Updated: Jun 22, 2021
Your crisis team has been on high alert, even in top gear, since March. Have you addressed the impact that this may have if something unexpected is around the next corner?
We have all been paying some attention to crisis fatigue – sadly it is a continuing risk for all individuals right now. Your crisis team has an additional challenge which is a little different from the crisis fatigue everyone else is experiencing.
Crisis fatigue for most stakeholders is founded in feelings of fear arising from the pandemic. Your crisis team will also be feeling fatigue from the constant pressure of adrenaline and stress resulting from their roles in managing the crisis – consciously or subconsciously.
This additional layer of fatigue for a critical group in your organization could be a real problem if another form of crisis emerges. Some of the potential risks include:
A failure to spot the new crisis or its potential impact
A failure to speedily plan and engage the right resources to address the new crisis
A failure to work effectively as a team
Critical absences and burnout amongst team members.
What can you do to avoid this? How can you create the sense of a break from the current fears and stresses and re-energize team members? Here are 6 tips to avoid crisis fatigue and re-energise your team:
One good option is to give the team a mental break from the pandemic by turning attention briefly to something completely unrelated. You might do this by running a simulation of an entirely different situation and ensuring that it ends on a positive note: You’ve learnt so much!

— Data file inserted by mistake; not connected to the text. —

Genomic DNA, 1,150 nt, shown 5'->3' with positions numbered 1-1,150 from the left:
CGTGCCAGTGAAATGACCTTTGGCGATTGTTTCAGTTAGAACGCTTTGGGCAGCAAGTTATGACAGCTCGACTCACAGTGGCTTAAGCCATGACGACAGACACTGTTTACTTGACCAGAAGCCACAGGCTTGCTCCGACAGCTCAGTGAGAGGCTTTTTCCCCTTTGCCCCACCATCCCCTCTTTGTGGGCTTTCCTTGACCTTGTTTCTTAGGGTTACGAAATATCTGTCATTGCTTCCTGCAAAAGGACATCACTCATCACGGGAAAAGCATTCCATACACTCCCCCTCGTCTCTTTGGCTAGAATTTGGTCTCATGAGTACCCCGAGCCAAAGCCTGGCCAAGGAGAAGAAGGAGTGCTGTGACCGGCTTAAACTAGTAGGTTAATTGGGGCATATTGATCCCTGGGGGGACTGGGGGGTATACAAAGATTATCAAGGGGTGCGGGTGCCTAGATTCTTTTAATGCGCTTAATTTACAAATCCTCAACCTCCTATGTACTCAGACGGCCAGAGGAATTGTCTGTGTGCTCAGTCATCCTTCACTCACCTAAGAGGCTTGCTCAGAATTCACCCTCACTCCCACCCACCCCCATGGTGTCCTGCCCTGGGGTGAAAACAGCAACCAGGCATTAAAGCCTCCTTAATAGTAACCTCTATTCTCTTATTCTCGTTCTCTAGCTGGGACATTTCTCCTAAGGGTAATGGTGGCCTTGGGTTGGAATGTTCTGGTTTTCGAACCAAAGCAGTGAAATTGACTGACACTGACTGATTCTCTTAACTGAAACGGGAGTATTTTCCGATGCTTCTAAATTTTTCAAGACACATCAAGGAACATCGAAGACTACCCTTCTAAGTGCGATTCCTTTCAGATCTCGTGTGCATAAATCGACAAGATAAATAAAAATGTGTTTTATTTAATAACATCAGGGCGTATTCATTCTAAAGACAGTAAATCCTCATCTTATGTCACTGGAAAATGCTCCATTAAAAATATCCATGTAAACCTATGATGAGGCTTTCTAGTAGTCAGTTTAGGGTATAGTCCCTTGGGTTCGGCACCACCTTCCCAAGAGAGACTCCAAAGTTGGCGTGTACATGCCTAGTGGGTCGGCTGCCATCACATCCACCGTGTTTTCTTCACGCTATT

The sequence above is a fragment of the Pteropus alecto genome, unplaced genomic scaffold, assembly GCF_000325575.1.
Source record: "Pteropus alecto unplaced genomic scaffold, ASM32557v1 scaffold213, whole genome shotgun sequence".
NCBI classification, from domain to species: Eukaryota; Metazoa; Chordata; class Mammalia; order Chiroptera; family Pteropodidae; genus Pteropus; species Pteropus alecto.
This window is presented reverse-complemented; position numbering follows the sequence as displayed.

Another option is to take some time to change the pace and do a check-in with staff about how management of the pandemic is going. Even just this small change of tone from addressing the future unknowns to reflecting on what has gone well and what might need more attention can be a useful change of pace.
Highlighting the work done by your crisis teams during this period is a good way to give credit to those who have been on the battleground for months.
Perhaps it is also time to change up a couple of team members – by bringing in a few new faces you can refresh a sense of energy and reset the tone of communication within the team.
It is also a great idea to reconnect the crisis team with top management / the CEO. Perhaps this has been happening already but it is worthwhile considering whether a cost of remote working has been that the boss no longer acknowledges team members in the hallways and elevators and this can have a bigger effect on morale than you might think! Try a team building activity or spend an afternoon working with a local charity – bonding over doing good is immensely powerful.
How did you personally live this period? What was it like for your organisation? What were the stress points for your crisis teams? Are you still as effective? Do you need refocus?
Lots to think about. We’re here to listen. Get in touch. And stay safe!
Cathy Heeley is a Singapore-based associate with CS&A International. She has 15 years’ experience as a legal counsel working with a top tier Australian firm and 14 years’ experience working as an in-house legal counsel with Kraft Foods, Mondelez International, Croda and Syngenta covering Asia Pacific.